Popol Vuh Provenance

Among the thorniest problems with Popol Vuh scholarship are the ethical issues of using unprovenienced material. Immovable Maya temples, altars, and stelae are self-authenticating. Other archaeological in situ artifacts are meticulously inventoried by their excavators to preserve their evidentiary value. Father Ximénez’s text, however, is not so easily addressed.

No dispute exists that the oldest surviving text of Popol Vuh is The Newberry Library’s Ayer ms 1515. Neither is there any dispute that it has been at the Newberry since the turn of the twentieth century when it was donated by Edward E. Ayer who had purchased it from Alphonse Pinart who had received it from Brasseur de Bourbourg. The disputes that Ayer ms 1515 is (or is not) Ximénez’s manuscript arise from inconsistent and contradictory statements from Brasseur concerning how and where he obtained Ayer ms 1515. Understanding the pedigree and provenance of Ayer ms 1515 Popol Vuh requires understanding the people that interacted with it.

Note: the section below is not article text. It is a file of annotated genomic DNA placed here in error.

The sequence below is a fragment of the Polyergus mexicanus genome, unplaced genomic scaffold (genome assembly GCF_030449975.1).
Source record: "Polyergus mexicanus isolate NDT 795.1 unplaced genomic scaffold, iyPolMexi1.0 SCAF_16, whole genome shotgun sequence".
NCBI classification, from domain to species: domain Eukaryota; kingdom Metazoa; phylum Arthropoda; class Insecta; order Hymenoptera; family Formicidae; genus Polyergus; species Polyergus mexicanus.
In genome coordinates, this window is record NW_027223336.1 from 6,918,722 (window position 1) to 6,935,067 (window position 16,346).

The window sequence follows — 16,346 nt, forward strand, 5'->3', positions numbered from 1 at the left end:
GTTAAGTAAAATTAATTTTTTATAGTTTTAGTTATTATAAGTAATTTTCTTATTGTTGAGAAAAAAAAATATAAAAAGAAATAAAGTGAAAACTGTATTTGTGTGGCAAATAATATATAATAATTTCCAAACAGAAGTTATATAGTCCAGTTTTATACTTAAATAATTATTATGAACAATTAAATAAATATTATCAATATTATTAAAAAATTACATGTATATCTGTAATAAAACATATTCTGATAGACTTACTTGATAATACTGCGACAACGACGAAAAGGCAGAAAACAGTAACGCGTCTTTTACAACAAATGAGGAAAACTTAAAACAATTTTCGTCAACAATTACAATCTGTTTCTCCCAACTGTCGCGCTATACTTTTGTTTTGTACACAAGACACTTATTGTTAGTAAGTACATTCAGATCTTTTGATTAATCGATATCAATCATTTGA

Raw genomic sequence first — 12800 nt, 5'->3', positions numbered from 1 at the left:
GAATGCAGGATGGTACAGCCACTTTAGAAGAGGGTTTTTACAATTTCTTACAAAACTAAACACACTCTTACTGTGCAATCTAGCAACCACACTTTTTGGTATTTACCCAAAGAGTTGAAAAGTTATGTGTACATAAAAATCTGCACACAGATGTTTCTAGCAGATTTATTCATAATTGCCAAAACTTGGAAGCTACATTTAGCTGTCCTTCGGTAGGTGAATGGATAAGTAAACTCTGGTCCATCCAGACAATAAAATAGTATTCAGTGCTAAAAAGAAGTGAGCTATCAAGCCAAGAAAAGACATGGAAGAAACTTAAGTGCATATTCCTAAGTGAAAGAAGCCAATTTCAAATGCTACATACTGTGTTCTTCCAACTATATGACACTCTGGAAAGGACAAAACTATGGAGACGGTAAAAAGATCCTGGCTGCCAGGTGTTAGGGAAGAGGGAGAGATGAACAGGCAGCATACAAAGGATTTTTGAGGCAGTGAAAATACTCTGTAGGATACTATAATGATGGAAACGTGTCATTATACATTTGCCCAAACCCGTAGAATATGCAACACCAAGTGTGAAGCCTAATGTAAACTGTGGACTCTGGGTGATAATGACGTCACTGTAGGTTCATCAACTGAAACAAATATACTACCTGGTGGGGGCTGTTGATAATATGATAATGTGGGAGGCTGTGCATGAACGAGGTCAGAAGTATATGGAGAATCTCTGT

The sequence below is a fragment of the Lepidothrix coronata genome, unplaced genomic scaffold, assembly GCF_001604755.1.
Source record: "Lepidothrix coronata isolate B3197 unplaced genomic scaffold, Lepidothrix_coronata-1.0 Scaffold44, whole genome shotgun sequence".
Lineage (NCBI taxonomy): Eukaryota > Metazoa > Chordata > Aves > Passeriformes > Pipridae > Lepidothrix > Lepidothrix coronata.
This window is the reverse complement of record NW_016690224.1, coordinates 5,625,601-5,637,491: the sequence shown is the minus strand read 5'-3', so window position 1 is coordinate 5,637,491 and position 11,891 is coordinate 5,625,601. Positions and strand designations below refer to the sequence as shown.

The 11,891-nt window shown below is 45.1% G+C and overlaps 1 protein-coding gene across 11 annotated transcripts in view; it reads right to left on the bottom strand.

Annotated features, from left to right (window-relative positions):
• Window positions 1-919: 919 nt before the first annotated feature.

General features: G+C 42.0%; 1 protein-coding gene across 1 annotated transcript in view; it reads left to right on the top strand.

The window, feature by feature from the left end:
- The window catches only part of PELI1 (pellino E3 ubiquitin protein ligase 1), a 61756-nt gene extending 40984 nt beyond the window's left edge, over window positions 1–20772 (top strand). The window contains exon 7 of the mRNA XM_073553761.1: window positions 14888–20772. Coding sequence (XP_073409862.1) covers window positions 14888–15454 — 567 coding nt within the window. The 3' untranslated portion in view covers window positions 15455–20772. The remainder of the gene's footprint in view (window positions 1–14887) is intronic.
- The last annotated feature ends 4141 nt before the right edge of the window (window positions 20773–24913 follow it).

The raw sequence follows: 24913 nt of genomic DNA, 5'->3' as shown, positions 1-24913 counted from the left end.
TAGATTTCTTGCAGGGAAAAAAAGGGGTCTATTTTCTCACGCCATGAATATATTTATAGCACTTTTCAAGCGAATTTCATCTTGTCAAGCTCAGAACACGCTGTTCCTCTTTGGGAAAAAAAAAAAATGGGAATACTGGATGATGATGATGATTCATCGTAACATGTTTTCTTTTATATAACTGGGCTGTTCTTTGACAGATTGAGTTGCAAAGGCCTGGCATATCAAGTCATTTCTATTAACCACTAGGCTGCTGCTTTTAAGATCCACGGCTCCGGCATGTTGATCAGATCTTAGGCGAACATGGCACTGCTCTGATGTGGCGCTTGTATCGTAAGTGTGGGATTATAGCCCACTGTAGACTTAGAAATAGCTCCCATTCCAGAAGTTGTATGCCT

Unlike modern literary texts, Popol Vuh is not defined by the static text that appears within the four corners of its pages. From Ximénez’s initial act of conservation to the present day, every edition and ever study of Popol Vuh promotes a different agenda. Ximénez plainly disclosed a evangelical purpose, though his paratext was cleaved from the narrative very early on with Brasseur’s 1861 edition. Scherzer seems somewhat disinterested in the narrative itself but rather keen for being known as its discoverer. Brasseur was plainly jealous of Scherzer’s recognition and Brasseur endeavored to turn his edition into an ethnological study. Today, arriving at an objective understanding of Popol Vuh’s significance requires a fundamental understanding of the agency of its conservator, Francisco Ximénez, of its first editors Carl Scherzer and Charles Étienne Brasseur de Bourbourg, and to a lesser degree, of Alphonse Pinart and Adrián Recinos.